Lannah Johnson and Zach Walling
Calf Rearing is a great way to make a bit of extra money within a short time frame, but a lot of people don’t see that rearing calves is also a very intense activity for short term, it is capital intensive, and there are also very high risks associated with the animal’s health.”
Zach Waling has grown up in the farming industry, from his family Agricultural Contracting Business as well as their Dairy and Dry Stock Farms. So farming is in Zach’s blood.
Zach started off by rearing his winning pet day calves, to owning his own Hereford Stud at the age of 11 years old, to then rearing 50-150 bull calves and now Zach and I (his partner Lannah) are rearing numbers ranging from 200 calves – 900 calves in the Autumn.
Zach and I both work in the Agricultural Contracting business so Calf Rearing is our hobby while it is the “quite” off season for the contracting. Zach started rearing Friesian Bull Calves for contract 7 season ago and I have done the last 5 seasons.
Contract Calves means we have to grow the calves to their target weight of 100kgs in the shortest amount of time.
Because we contract Friesian Bulls this means the calves have to have the 5 Friesian Points, be fit and healthy etc for the purchaser whom we have signed a contract with.
We have to make sure that we try everything we can possibly do to eliminate the chances of purchasing ill calves or calves getting sick during their time with us.
When we first started calf rearing, we would go to all the sales and buy as many early calves as possible, we stopped purchasing from the sales a couple of years ago as we personally prefer to buy calves off a few farmers that we know.
When we were buying from sales we would predominantly buy all the top pens of calves, we would check the calves navel’s, that the calf is 4+ days old, and ones that don’t look under the weather and sometimes we would try and get calves that were in a pen of ‘one vendor’.
We make sure that our calf shed has fresh shavings or woodchip every season, and spray the pens before calves enter the shed, and then we spray once a day every day while there are calves in the shed to eradicate bugs.
When a calf enters our shed, on their first feed we mix Rotagen Combo in with their milk, this is a non-antibiotic aid to help the prevention and treatment of common calf scours, Rotavirus 6 & 10, Cryptosporidia, Salmonella, E Coli and Bovine Coronovirus. The calves get this for 5 days as a preventative as we try and eliminate any possibilities of Calves catching one of these viruses and getting sick.
From day one all the calves have access to OptiGuard, we just simply pour it into a feed trough and they can come and eat it as they please. You notice all the newbies come up and eat it over the first 4-7 days.
We find that by allowing the calves OptiGuard ad-lib we have next to none that scour, the calves have nice and shiny coats and pack on the pounds faster.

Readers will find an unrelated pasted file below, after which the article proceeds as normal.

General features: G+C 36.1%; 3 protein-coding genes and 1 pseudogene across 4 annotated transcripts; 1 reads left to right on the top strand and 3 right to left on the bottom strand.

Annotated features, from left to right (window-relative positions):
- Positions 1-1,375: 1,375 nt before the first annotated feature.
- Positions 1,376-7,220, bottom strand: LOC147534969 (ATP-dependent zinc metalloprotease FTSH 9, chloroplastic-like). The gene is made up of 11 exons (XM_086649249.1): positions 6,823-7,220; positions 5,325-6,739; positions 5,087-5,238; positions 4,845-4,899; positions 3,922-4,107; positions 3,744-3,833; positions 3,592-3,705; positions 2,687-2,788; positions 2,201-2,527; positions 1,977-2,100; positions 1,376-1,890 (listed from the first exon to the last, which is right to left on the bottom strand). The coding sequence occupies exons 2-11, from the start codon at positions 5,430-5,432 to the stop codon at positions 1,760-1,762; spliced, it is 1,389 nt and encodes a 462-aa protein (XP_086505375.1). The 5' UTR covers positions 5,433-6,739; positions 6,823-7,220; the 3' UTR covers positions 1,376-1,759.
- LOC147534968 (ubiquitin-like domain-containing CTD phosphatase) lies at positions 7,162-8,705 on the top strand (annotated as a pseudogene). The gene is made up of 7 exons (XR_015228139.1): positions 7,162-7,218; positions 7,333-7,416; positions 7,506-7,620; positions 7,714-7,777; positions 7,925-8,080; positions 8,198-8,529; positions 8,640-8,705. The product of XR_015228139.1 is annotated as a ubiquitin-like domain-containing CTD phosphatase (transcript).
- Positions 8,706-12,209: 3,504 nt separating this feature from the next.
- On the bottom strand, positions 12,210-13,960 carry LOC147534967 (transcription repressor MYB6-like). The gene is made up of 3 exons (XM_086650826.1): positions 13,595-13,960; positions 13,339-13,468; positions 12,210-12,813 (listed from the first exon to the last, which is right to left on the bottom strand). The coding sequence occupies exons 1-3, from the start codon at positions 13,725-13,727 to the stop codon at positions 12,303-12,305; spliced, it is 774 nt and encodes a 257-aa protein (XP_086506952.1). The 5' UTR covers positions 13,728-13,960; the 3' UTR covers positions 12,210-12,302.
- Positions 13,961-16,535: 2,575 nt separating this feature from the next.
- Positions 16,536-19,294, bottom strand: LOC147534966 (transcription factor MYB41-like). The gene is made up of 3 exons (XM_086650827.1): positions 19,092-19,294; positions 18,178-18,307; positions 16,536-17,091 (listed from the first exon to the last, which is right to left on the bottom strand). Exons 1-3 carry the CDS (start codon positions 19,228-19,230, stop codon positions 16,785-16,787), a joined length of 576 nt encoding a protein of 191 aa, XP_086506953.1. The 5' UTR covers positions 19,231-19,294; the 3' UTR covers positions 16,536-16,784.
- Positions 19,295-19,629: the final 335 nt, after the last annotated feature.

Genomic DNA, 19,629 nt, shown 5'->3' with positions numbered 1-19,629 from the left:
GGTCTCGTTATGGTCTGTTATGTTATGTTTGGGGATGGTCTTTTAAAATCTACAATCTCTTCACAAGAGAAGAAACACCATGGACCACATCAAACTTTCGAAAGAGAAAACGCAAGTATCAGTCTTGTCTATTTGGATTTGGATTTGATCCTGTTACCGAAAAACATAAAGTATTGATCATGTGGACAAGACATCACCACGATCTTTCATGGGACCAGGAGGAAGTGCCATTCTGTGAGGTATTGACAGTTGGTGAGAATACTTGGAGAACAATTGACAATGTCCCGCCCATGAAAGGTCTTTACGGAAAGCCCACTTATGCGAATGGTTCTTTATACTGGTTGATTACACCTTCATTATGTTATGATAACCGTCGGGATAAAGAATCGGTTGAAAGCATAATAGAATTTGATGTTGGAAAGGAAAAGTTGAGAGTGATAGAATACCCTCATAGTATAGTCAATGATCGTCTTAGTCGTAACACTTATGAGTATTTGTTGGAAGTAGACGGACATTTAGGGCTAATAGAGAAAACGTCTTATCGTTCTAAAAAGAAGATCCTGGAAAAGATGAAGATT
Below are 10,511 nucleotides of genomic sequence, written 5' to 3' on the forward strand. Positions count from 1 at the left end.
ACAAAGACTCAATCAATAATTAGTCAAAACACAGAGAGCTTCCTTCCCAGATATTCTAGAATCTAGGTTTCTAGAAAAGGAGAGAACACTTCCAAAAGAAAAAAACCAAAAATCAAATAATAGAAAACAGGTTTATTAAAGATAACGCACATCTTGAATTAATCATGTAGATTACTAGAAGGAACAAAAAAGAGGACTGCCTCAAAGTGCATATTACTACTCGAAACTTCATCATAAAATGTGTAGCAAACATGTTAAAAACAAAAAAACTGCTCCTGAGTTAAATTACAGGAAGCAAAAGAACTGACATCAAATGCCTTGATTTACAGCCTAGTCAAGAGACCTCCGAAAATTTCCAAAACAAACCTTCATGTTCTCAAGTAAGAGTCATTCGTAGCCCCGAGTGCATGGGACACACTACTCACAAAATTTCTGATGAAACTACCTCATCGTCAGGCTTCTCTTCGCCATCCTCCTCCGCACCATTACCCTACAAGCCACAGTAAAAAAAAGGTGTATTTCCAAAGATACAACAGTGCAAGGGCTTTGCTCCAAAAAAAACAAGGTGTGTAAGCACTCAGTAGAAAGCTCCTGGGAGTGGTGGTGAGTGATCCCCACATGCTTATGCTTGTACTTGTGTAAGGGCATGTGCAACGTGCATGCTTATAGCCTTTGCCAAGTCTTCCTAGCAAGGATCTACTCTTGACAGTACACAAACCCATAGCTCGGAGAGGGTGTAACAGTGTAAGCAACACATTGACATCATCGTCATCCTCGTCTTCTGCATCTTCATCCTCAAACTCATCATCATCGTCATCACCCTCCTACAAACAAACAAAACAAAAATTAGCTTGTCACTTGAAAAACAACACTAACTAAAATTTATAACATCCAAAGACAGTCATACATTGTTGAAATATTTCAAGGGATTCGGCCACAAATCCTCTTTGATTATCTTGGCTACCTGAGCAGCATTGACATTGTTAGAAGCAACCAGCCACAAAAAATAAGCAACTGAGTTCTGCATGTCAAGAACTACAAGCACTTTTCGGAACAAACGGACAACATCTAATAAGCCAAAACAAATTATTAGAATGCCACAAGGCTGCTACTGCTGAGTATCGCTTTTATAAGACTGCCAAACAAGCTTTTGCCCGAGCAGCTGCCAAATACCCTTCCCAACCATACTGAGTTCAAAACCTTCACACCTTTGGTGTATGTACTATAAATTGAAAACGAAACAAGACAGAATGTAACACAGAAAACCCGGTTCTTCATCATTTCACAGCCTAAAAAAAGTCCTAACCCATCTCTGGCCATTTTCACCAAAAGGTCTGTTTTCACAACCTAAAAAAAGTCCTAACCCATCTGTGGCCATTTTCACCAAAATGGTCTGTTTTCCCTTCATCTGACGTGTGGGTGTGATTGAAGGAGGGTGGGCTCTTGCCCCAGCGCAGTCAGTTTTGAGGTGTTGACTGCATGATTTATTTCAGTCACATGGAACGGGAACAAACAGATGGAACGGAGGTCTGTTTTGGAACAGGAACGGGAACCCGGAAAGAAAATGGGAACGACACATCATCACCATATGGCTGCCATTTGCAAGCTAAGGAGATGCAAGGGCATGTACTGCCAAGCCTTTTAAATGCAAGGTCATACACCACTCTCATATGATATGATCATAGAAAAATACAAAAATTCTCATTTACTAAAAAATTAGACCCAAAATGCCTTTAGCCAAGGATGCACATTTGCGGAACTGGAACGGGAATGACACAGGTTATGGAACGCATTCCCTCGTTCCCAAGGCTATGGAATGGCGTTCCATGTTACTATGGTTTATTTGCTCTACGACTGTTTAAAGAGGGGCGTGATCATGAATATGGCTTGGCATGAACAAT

Calves coming from fresh colostrum and milk love it also as it helps settle their stomach as they are now having to adjust to getting fed Milk Powder.
Also, if you are trying to start giving your calves meal or muesli you can sprinkle some OptiGuard over the top and your calves will transition very easily.
When our calves get to around 2 weeks old, we start offering them Meal, we put this into their meal trough next to the OptiGuard, we also give the calves as much hay as they can eat while they are in the shed. And when they first go outside, we continue to give them hay until they start eating the fresh grass.
We still continue to feed Meal and OptiGuard to the calves when they are outside in a paddock.
All of our calves get fed twice a day (Morning and Afternoon) with nice and warm AnCalf Milk Powder. We definitely find that by giving the calves warm milk helps them grow faster as it is easier for a calf to digest warm milk and they just look so much happier and healthier.
We also use a flow meter to make sure that each calf is getting the exact amount of milk each feed. We also try our hardest to feed them their milk at the same time every day (sometime due to work we get there a bit earlier or later and you do notice the next day the calves don’t like the change.)
We stick to smaller numbers of calves per pen so they have lots of room, and if you do have sick calves – make a sick pen so they are isolated from the others.
There is no perfect way to rearing a calf and each farmer / rearer has their own way of how they do it. There is no right or wrong way. But we personally find that by doing these few things along with everything else that goes into calf rearing, we have a pretty positive outcome. We get our calves up to their target weight of 100kgs in short period of time, and we have very little or no sicknesses / losses.
If you haven’t already, make sure you contact Tania or your local Vet for some OptiGuard. You want to have this on farm before the season starts. We believe that it has definitely made a difference to our calves. We have now been using OptiGuard since BPM launched the product in 2016 and we will continue to feed this out to our calves.
Best of luck to everyone who is Calf Rearing this season, we hope everything goes smooth for you all.
Want to learn more about the Calf rearing protocols? Head to the Downloads section on the righthand side of the OptiGuard landing page for more info.